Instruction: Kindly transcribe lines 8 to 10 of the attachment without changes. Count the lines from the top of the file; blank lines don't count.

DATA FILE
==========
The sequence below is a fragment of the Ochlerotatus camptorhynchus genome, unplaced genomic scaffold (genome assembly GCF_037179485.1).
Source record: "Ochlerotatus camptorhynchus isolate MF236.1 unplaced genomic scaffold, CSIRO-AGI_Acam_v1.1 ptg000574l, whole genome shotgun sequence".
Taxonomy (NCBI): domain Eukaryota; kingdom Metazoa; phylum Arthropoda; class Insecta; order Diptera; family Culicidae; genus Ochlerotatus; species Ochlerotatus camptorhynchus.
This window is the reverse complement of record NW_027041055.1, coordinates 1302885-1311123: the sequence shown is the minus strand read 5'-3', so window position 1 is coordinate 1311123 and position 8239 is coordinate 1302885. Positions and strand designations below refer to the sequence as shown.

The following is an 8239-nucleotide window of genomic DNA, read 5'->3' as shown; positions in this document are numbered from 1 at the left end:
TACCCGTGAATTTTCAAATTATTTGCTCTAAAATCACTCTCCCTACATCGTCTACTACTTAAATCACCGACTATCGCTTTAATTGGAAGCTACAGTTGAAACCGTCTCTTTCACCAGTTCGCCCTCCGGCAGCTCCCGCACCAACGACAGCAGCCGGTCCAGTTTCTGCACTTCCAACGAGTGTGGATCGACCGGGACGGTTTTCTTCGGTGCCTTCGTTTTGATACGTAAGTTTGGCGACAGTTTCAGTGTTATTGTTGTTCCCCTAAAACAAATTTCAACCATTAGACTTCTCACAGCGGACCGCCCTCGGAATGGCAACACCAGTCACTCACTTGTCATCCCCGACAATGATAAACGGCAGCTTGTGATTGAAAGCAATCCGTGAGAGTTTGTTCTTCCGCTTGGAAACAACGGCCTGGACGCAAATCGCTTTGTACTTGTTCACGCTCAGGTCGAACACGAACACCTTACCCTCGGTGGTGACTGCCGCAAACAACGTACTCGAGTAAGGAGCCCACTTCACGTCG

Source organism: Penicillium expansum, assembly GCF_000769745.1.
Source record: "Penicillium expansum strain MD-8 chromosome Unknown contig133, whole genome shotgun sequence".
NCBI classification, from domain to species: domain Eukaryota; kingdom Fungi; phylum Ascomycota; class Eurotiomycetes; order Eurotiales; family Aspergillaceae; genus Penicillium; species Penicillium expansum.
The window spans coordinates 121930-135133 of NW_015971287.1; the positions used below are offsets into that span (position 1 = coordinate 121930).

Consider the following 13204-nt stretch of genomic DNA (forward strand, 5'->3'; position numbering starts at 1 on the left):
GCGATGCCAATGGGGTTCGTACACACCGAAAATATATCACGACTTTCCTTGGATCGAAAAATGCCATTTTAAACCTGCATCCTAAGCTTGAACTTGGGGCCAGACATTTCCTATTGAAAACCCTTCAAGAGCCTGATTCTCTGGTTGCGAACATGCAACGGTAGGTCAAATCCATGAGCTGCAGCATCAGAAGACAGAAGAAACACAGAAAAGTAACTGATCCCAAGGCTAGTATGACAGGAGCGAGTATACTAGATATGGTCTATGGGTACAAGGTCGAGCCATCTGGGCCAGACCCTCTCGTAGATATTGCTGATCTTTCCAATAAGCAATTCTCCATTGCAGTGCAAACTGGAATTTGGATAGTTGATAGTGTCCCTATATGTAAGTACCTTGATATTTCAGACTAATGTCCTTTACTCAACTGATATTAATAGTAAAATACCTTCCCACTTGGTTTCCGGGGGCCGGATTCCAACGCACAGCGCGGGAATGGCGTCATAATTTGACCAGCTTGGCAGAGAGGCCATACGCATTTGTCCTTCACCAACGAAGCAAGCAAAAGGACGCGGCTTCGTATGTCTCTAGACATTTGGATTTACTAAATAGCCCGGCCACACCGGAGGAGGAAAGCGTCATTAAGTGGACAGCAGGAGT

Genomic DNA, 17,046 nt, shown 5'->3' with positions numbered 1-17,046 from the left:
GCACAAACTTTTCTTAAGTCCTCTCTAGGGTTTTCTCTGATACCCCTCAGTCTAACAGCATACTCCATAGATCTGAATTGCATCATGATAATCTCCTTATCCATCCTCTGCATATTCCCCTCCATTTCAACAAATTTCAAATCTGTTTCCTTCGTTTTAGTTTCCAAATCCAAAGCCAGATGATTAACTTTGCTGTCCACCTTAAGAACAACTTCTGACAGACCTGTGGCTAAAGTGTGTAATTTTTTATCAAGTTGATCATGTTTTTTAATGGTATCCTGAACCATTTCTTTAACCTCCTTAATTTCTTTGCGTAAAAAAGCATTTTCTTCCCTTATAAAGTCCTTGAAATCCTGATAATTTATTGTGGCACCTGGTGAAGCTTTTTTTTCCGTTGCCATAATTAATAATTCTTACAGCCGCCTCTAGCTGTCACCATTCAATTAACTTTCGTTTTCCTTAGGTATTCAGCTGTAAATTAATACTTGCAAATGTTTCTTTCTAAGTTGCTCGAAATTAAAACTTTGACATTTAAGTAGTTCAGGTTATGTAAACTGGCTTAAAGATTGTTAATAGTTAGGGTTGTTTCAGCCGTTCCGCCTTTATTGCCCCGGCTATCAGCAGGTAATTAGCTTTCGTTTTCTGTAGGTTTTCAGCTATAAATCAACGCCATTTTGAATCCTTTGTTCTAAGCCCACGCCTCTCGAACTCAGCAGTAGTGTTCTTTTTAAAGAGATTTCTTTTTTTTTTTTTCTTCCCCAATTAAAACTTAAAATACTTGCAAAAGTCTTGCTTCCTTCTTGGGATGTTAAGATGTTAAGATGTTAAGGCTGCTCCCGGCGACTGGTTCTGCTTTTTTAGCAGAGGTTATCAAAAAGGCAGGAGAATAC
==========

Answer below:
Source record: "Penicillium expansum strain MD-8 chromosome Unknown contig133, whole genome shotgun sequence".
NCBI classification, from domain to species: domain Eukaryota; kingdom Fungi; phylum Ascomycota; class Eurotiomycetes; order Eurotiales; family Aspergillaceae; genus Penicillium; species Penicillium expansum.
The window spans coordinates 121930-135133 of NW_015971287.1; the positions used below are offsets into that span (position 1 = coordinate 121930).